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Lightning Policy

GSA Lightning Policy Chain of Command / Responsibility for Removing Athletes

The responsibility for removing athletes from the practice/game area in a timely manner lies with the head coach of the GSA team(s). If the head coach is not present, an assistant coach will assume responsibility. 

During game days, the Officer of the Day has ultimate responsibility for clearing the fields.

Criteria For Evacuation of the Practice/Game Area

The GSA policy will be as follows:

The GSA Coach or Officer will inform the visiting team of GSA's policy with regards to lightning during pre-game warm-ups if weather conditions warrant. 
 
The GSA Officer of the Day will monitor the lightning detector, will watch for lightning and listen for thunder, and will be responsible for determining when the fields are to be cleared.
 
When the 8-20 mile alarm indicator is illuminated on the lightning detector, the GSA Officer of the Day will retrieve the bullhorn and stand ready to clear the fields.  
 
When the 3-8 mile alarm indicator is illuminated on the lightning detector, the GSA Officer of the Day will sound the audible siren on the bullhorn  for at least 5 seconds and suspend all games/practices.  Everyone must evacuate to a safe structure or location.  A safe structure at GSA would defined as either inside the GSA Clubhouse or the garage. The exterior of the clubhouse and the pavilion area are not safe areas and these areas  should be cleared. 
 
Everyone who is not inside one of these structures should be sent to their vehicle.  A vehicle is considered safe if it is fully enclosed with a hard metal roof, rubber tires, and completely closed windows. Persons should not touch the sides of the vehicle! Convertible and “soft-top” vehicles, and golf carts do no provide a high level of protection and cannot be considered safe from lightning.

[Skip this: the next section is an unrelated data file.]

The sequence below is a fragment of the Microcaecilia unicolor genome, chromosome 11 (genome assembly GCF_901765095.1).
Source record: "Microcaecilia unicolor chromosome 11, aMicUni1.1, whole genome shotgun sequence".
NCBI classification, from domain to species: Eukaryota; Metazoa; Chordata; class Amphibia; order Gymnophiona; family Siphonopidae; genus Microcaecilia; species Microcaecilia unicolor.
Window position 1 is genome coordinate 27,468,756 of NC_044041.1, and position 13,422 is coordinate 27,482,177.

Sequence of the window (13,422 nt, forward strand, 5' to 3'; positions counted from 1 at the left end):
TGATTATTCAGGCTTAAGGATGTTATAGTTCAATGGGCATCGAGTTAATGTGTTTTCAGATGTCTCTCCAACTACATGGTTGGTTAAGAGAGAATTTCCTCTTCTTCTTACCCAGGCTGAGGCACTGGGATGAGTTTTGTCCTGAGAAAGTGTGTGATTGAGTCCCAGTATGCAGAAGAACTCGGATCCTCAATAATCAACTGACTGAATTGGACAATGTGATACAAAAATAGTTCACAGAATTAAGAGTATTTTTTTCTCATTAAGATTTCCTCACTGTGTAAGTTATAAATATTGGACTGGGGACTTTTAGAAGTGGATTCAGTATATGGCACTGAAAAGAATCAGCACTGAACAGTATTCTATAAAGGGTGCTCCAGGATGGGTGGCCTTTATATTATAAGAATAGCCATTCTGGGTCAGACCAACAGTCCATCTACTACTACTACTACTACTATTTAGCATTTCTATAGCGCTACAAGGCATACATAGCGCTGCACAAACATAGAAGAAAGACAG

Persons should avoid using plumbing facilities and land-line telephones during a thunderstorm. 
 
If unable to reach safe shelter, persons should stay away from the tallest trees or objects (i.e. light poles, flag poles, etc.), metal objects (i.e. fences, bleachers, etc.), individual trees, standing pools of water, and open fields. Persons should avoid being the highest object in an open field. 
 
In situations where thunder and/or lightning may or may not be present, yet someone feels his/her hair stand on end and skin tingle, LIGHTNING IS IMMINENT! Therefore, all persons should assume the “lightning-safe” position as described above. 
 
A cellular and/or portable remote phone is a safe alternative to land-line phones, if the person and the antenna are located within a safe structure or location, and if all other precautions are followed. 
 
All individuals should have the right to leave a site or activity, without fear of repercussion or penalty, in order to seek a safe structure or location if they feel that they are in danger from impending lightning activity.

Criteria For Safe Return to the Practice/Game Area

Personnel should not return to the practice/game area until thirty (20) minutes have passed since the last lightning flash or the lightning detector indicates that lightning is greater than 20 miles away. 
 
Each time lightning is observed and/or thunder is heard, the “20-minute clock” is to be reset. 
 
Blue skies in the local area and/or a lack of rainfall are not adequate reasons to breach the 20-minute return-to-play rule. Lightning can strike up to ten (10) miles away from the rain shaft of a storm.  

Pre-hospital Care of Victims of a Lightning Strike

Because lightning-strike victims do not remain connected to a power source, they do not carry an electric charge. Therefore, it is safe to touch the victim to move him/her to a safe location and to render medical treatment. 
 
During an ongoing thunderstorm, lightning activity in the local area still poses a deadly hazard for personnel responding to the victim. Personnel should consider his/her own personal safety before venturing into a dangerous situation to render care. 
 
The first priority of personnel is to move the lightning strike victim to a safe location. Prompt, aggressive CPR has been highly effective for the survival of victims of lightning strikes. Therefore, it is critical that CPR and AED use is initiated as soon as safely possible.
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